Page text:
SOURIS RIVER TEL. MUT. AID CO-OP v. ND Workers Comp. Bureau

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471 N.W.2d 465 (1991)

SOURIS RIVER TELEPHONE MUTUAL AID COOPERATIVE, Appellant, v. NORTH DAKOTA WORKERS COMPENSATION BUREAU, Appellee, and Tracy K. Schettler, Respondent.

Civ. No. 900404.

Supreme Court of North Dakota.

June 3, 1991.

*466 Jan M. Sebby, Pringle & Herigstad, Minot, for appellant.

Dean J. Haas, Asst. Atty. Gen., North Dakota Workers Compensation Bureau, Bismarck, for appellee.

LEVINE, Justice.

Souris River Telephone Mutual Aid Cooperative [Souris River] appeals from a district court judgment affirming the Workers Compensation Bureau's denial of Tracy K. Schettler's claim for death benefits as the surviving spouse of Thomas A. Schettler, who was killed in a work-related accident in Sioux Falls, South Dakota, while employed by Souris River. We affirm the judgment of the district court.

Souris River is headquartered in Minot and provides telephone service in northwestern North Dakota. Souris River has no offices outside of North Dakota and all of Souris River's employees are based in Minot. Souris River is also engaged in the satellite and cable TV business. Thomas Schettler was employed by Souris River as a technician in this division.

In August 1989, Souris River entered into a contract to install satellite dishes for Hughes Network Systems [Hughes]. The contract was signed by a representative of Souris River on August 9, 1989, and by a representative of Hughes on August 14, 1989. Under the contract, particular installations would be directed by work orders to be issued from time to time by Hughes and it was expected that approximately 10 percent of the installations would occur in South Dakota.

On August 15, 1989, Souris River filed its Employer Report with the Bureau for *467 the payroll period of August 1988 through July 1989. In response to the question on the payroll report form, "Will you have employees working in states other than North Dakota?", the office manager for Souris River checked the "no" box. According to the office manager, he had no knowledge when he completed the report that Souris River employees would be working out of state. Souris River paid its workers compensation premium for the year August 1989 through July 1990 based on this report. Souris River did not inform the Bureau when it became aware that employees would be working out of state.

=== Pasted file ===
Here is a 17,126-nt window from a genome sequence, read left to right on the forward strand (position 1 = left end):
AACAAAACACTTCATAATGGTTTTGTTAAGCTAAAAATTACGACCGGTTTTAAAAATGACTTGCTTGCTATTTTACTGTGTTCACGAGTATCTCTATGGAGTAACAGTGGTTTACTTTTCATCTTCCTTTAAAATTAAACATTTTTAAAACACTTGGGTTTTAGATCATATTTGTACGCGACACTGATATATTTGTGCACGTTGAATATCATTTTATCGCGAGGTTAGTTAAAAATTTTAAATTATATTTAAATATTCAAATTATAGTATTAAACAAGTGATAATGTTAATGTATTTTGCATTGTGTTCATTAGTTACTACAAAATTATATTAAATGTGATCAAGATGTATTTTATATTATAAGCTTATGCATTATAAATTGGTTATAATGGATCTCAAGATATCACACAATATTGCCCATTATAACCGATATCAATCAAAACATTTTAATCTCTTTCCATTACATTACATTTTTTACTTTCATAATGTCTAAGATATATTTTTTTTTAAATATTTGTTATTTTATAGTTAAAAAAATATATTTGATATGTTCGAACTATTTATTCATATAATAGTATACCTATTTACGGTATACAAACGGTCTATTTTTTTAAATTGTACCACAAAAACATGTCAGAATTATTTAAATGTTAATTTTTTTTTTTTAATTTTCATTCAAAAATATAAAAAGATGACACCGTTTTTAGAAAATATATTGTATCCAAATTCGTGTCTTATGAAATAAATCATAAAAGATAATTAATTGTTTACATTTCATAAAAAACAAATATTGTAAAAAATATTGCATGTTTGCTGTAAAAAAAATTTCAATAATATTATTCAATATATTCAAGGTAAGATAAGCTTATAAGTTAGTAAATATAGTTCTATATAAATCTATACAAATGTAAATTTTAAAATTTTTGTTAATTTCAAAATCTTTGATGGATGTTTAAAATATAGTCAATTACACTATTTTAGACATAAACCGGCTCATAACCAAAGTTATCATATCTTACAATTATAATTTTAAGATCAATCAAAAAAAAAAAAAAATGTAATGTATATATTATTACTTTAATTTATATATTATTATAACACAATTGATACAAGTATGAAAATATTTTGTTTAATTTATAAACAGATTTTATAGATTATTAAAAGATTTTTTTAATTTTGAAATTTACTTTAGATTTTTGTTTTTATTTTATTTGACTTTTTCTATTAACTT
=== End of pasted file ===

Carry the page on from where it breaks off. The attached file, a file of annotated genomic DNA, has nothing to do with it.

In September 1989, Hughes issued a work order for installation of a satellite dish at a commercial location in Sioux Falls. The work order was assigned to Schettler along with a second work order for an installation in Aberdeen, South Dakota, which was to be completed upon conclusion of the Sioux Falls installation. A building permit for the first installation was issued by the city of Sioux Falls. A site survey was also completed prior to the installation. The Sioux Falls installation was valued at $1,000 by Souris River and was expected to take approximately two days, including travel time.

On November 14, 1989, while installing the satellite dish on the roof of a six-story building in Sioux Falls, Schettler fell to his death. According to Souris River, the Sioux Falls installation was the only time Schettler had worked outside of North Dakota as a Souris River employee. Approximately 12 hours, including driving time, of Schettler's total of 1,613 work hours in 1989 were spent on the Sioux Falls installation. During 1989, 56 of Souris River's 186,964 total employee work-hours were spent out of state.

After the accident, Souris River contacted the Bureau and applied for extraterritorial workers compensation coverage in South Dakota. South Dakota approved and returned the extraterritorial agreement covering Souris River on November 19, 1989.

Tracy Schettler, as the surviving spouse, thereafter filed an application for death benefits with the Bureau. The Bureau dismissed the claim in December 1989, on the ground that Schettler's injury occurred at an "identifiable out-of-state jobsite" under § 65-08-01(2), N.D.C.C. Tracy Schettler accepted the denial of benefits and sought no further recourse through the Bureau. Souris River petitioned for a hearing, after which the Bureau affirmed its earlier order. Souris River appealed to the district court, which affirmed the Bureau's decision.